It is said that Agni is the mouth of the gods.
Agni is Vishnu, the Creator. Within all creatures, he sustains the breath of life.
— The Mahabharata, Santi Parva
The wrath of God burns against them, their damnation does not slumber; the pit is prepared, the fire is made ready, the furnace is now hot, ready to receive them; the flames do now rage and glow.
"Sinners in the Hands of an Angry God"
My first vivid memory of fire. I was five years old in Korea, living in a house that was once owned by a Japanese Colonel (whose ghost was said to linger there). My mother and her friends were playing flower cards in the middle of the room. It was a nice late-spring day; from where I sat on the floor, bored, I could see the solid blue sky outside the window.
It is a custom in Korea to bring matches when you first visit someone who has just moved into a new house, and we still had many fresh boxes of matches—large octagonal boxes jammed full of wooden matchsticks all standing with their red heads pointing up. My mother and her friends all chain-smoked, and so there were plenty of matches being lit throughout the afternoon. They didn't notice when I lit a few myself by striking them against one of the eight walls of the matchbox. Everything was quiet, with only the regular slap of flower cards on the mat or the rustle of someone gathering up their winnings. The air was thick with blue-white smoke; a gentle breeze came through the window, letting us breathe
As I lit another match, something came over me. That is the only way I can explain why I casually took the burning match and touched it to the top of the box, igniting the other 250 matches. I can still see how the flames exploded, very slowly—yellow, blue, red, white—releasing a white pillar of smoke straight upward until it hit the breeze from the window and spread, filling the entire room with a thick sulfurous stench that left us all coughing and choking. I don't remember being punished for what I did that day, but I do remember that I felt a sort of awe at the power of that single match magnified 250 times. It made me respect fire even on those inevitable occasions when I played with it later in life.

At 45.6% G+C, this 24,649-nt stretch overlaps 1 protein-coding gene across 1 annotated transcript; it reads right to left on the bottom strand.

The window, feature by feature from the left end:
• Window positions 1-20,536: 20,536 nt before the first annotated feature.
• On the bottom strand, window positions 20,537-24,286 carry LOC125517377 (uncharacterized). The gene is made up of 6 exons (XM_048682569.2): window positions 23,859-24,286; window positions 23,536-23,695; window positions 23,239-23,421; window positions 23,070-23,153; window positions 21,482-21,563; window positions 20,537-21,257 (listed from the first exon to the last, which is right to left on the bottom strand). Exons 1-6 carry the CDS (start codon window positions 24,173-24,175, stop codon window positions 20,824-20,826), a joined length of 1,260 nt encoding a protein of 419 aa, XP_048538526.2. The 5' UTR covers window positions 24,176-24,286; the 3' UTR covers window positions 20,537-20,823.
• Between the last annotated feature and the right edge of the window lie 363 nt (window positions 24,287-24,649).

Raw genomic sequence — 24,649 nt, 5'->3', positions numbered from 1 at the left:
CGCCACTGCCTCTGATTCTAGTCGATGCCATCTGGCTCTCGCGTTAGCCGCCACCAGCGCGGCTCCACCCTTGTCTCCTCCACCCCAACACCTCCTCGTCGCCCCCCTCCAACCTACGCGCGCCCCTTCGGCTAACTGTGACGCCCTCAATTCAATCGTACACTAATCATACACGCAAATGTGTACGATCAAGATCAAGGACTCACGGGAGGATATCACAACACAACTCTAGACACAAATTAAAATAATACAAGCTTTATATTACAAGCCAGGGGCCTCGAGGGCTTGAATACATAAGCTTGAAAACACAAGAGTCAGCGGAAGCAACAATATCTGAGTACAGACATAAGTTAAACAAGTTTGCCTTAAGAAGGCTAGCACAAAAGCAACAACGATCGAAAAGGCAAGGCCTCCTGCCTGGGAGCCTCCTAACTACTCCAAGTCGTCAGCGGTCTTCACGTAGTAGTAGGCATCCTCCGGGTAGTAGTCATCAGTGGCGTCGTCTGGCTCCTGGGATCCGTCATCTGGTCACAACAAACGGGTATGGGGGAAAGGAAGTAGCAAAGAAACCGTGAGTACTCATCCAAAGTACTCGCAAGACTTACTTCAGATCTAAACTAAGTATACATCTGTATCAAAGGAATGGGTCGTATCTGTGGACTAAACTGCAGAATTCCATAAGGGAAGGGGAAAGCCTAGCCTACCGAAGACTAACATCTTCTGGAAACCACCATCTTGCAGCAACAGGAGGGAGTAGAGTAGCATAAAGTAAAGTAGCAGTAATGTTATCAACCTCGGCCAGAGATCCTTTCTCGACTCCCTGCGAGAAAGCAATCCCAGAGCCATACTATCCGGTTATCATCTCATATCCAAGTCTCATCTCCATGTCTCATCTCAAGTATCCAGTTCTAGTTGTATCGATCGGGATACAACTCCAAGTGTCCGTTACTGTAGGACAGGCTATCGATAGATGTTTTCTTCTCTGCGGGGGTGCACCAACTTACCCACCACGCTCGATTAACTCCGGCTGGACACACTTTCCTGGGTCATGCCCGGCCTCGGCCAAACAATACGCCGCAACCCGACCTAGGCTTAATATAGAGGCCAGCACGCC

Of the primordial elements, it is probably fire that remains the most mysterious and fascinating, even today. For the ancient Greeks fire was sacred, a divine substance whose power helped humans distinguish themselves from (and hold dominion over) the animals who had received all of the physical gifts of the gods. For the Greeks the fire god, Hephaestus (Vulcan), was also the god of the forge, the holder of technology; but he, unlike the other gods, was ugly and deformed. The goddess of the hearth, Hestia (Vesta), was essential to each home, and her sacred flame could not be allowed to die. When a Greek colony was established, a burning coal from the mother city would be taken all the way to the colony to light its first hearth and establish a ritual connection to its motherland (this is the little-known origin of the Olympic torch ritual).
But the figure most closely associated with the meaning of fire is Prometheus, and the story of how fire came to humans is a profound narrative more resonant to us than the original cosmological creation myths because it involves the creation of humans. Thomas Bulfinch, in The Age of Fable (1913), writes:
Before earth and sea and heaven were created, all things wore one aspect, to which we give the name of Chaos — a confused and shapeless mass, nothing but dead weight, in which, however, slumbered the seeds of things. Earth, sea, and air were all mixed up together; so the earth was not solid, the sea was not fluid, and the air was not transparent. God and Nature at last interposed, and put an end to this discord, separating earth from sea, and heaven from both. The fiery part, being the lightest, sprang up, and formed the skies; the air was next in weight and place. The earth, being heavier, sank below; and the water took the lowest place, and buoyed up the earth. Prometheus took some of this earth, and kneading it up with water, made man in the image of the gods. He gave him an upright stature, so that while all other animals turn their faces downward, and look to the earth, he raises his to heaven, and gazes on the stars.
Prometheus was one of the Titans, a gigantic race, who inhabited the earth before the creation of man. To him and his brother Epimetheus was committed the office of making man, and providing him and all other animals with the faculties necessary for their preservation. Epimetheus undertook to do this, and Prometheus was to overlook his work, when it was done. Epimetheus accordingly proceeded to bestow upon the different animals the various gifts of courage, strength, swiftness, sagacity; wings to one, claws to another, a shelly covering to a third, etc. But when man came to be provided for, who was to be superior to all other animals, Epimetheus had been so prodigal of his resources that he had nothing left to bestow upon him. In his perplexity he resorted to his brother Prometheus, who, with the aid of Minerva, went up to heaven, and lighted his torch at the chariot of the sun and brought down fire to man. With this gift man was more than a match for all other animals. It enabled him to make weapons wherewith to subdue them; tools with which to cultivate the earth; to warm his dwelling, so as to be comparatively independent of climate; and finally to introduce the arts and to coin money, the means of trade and commerce.*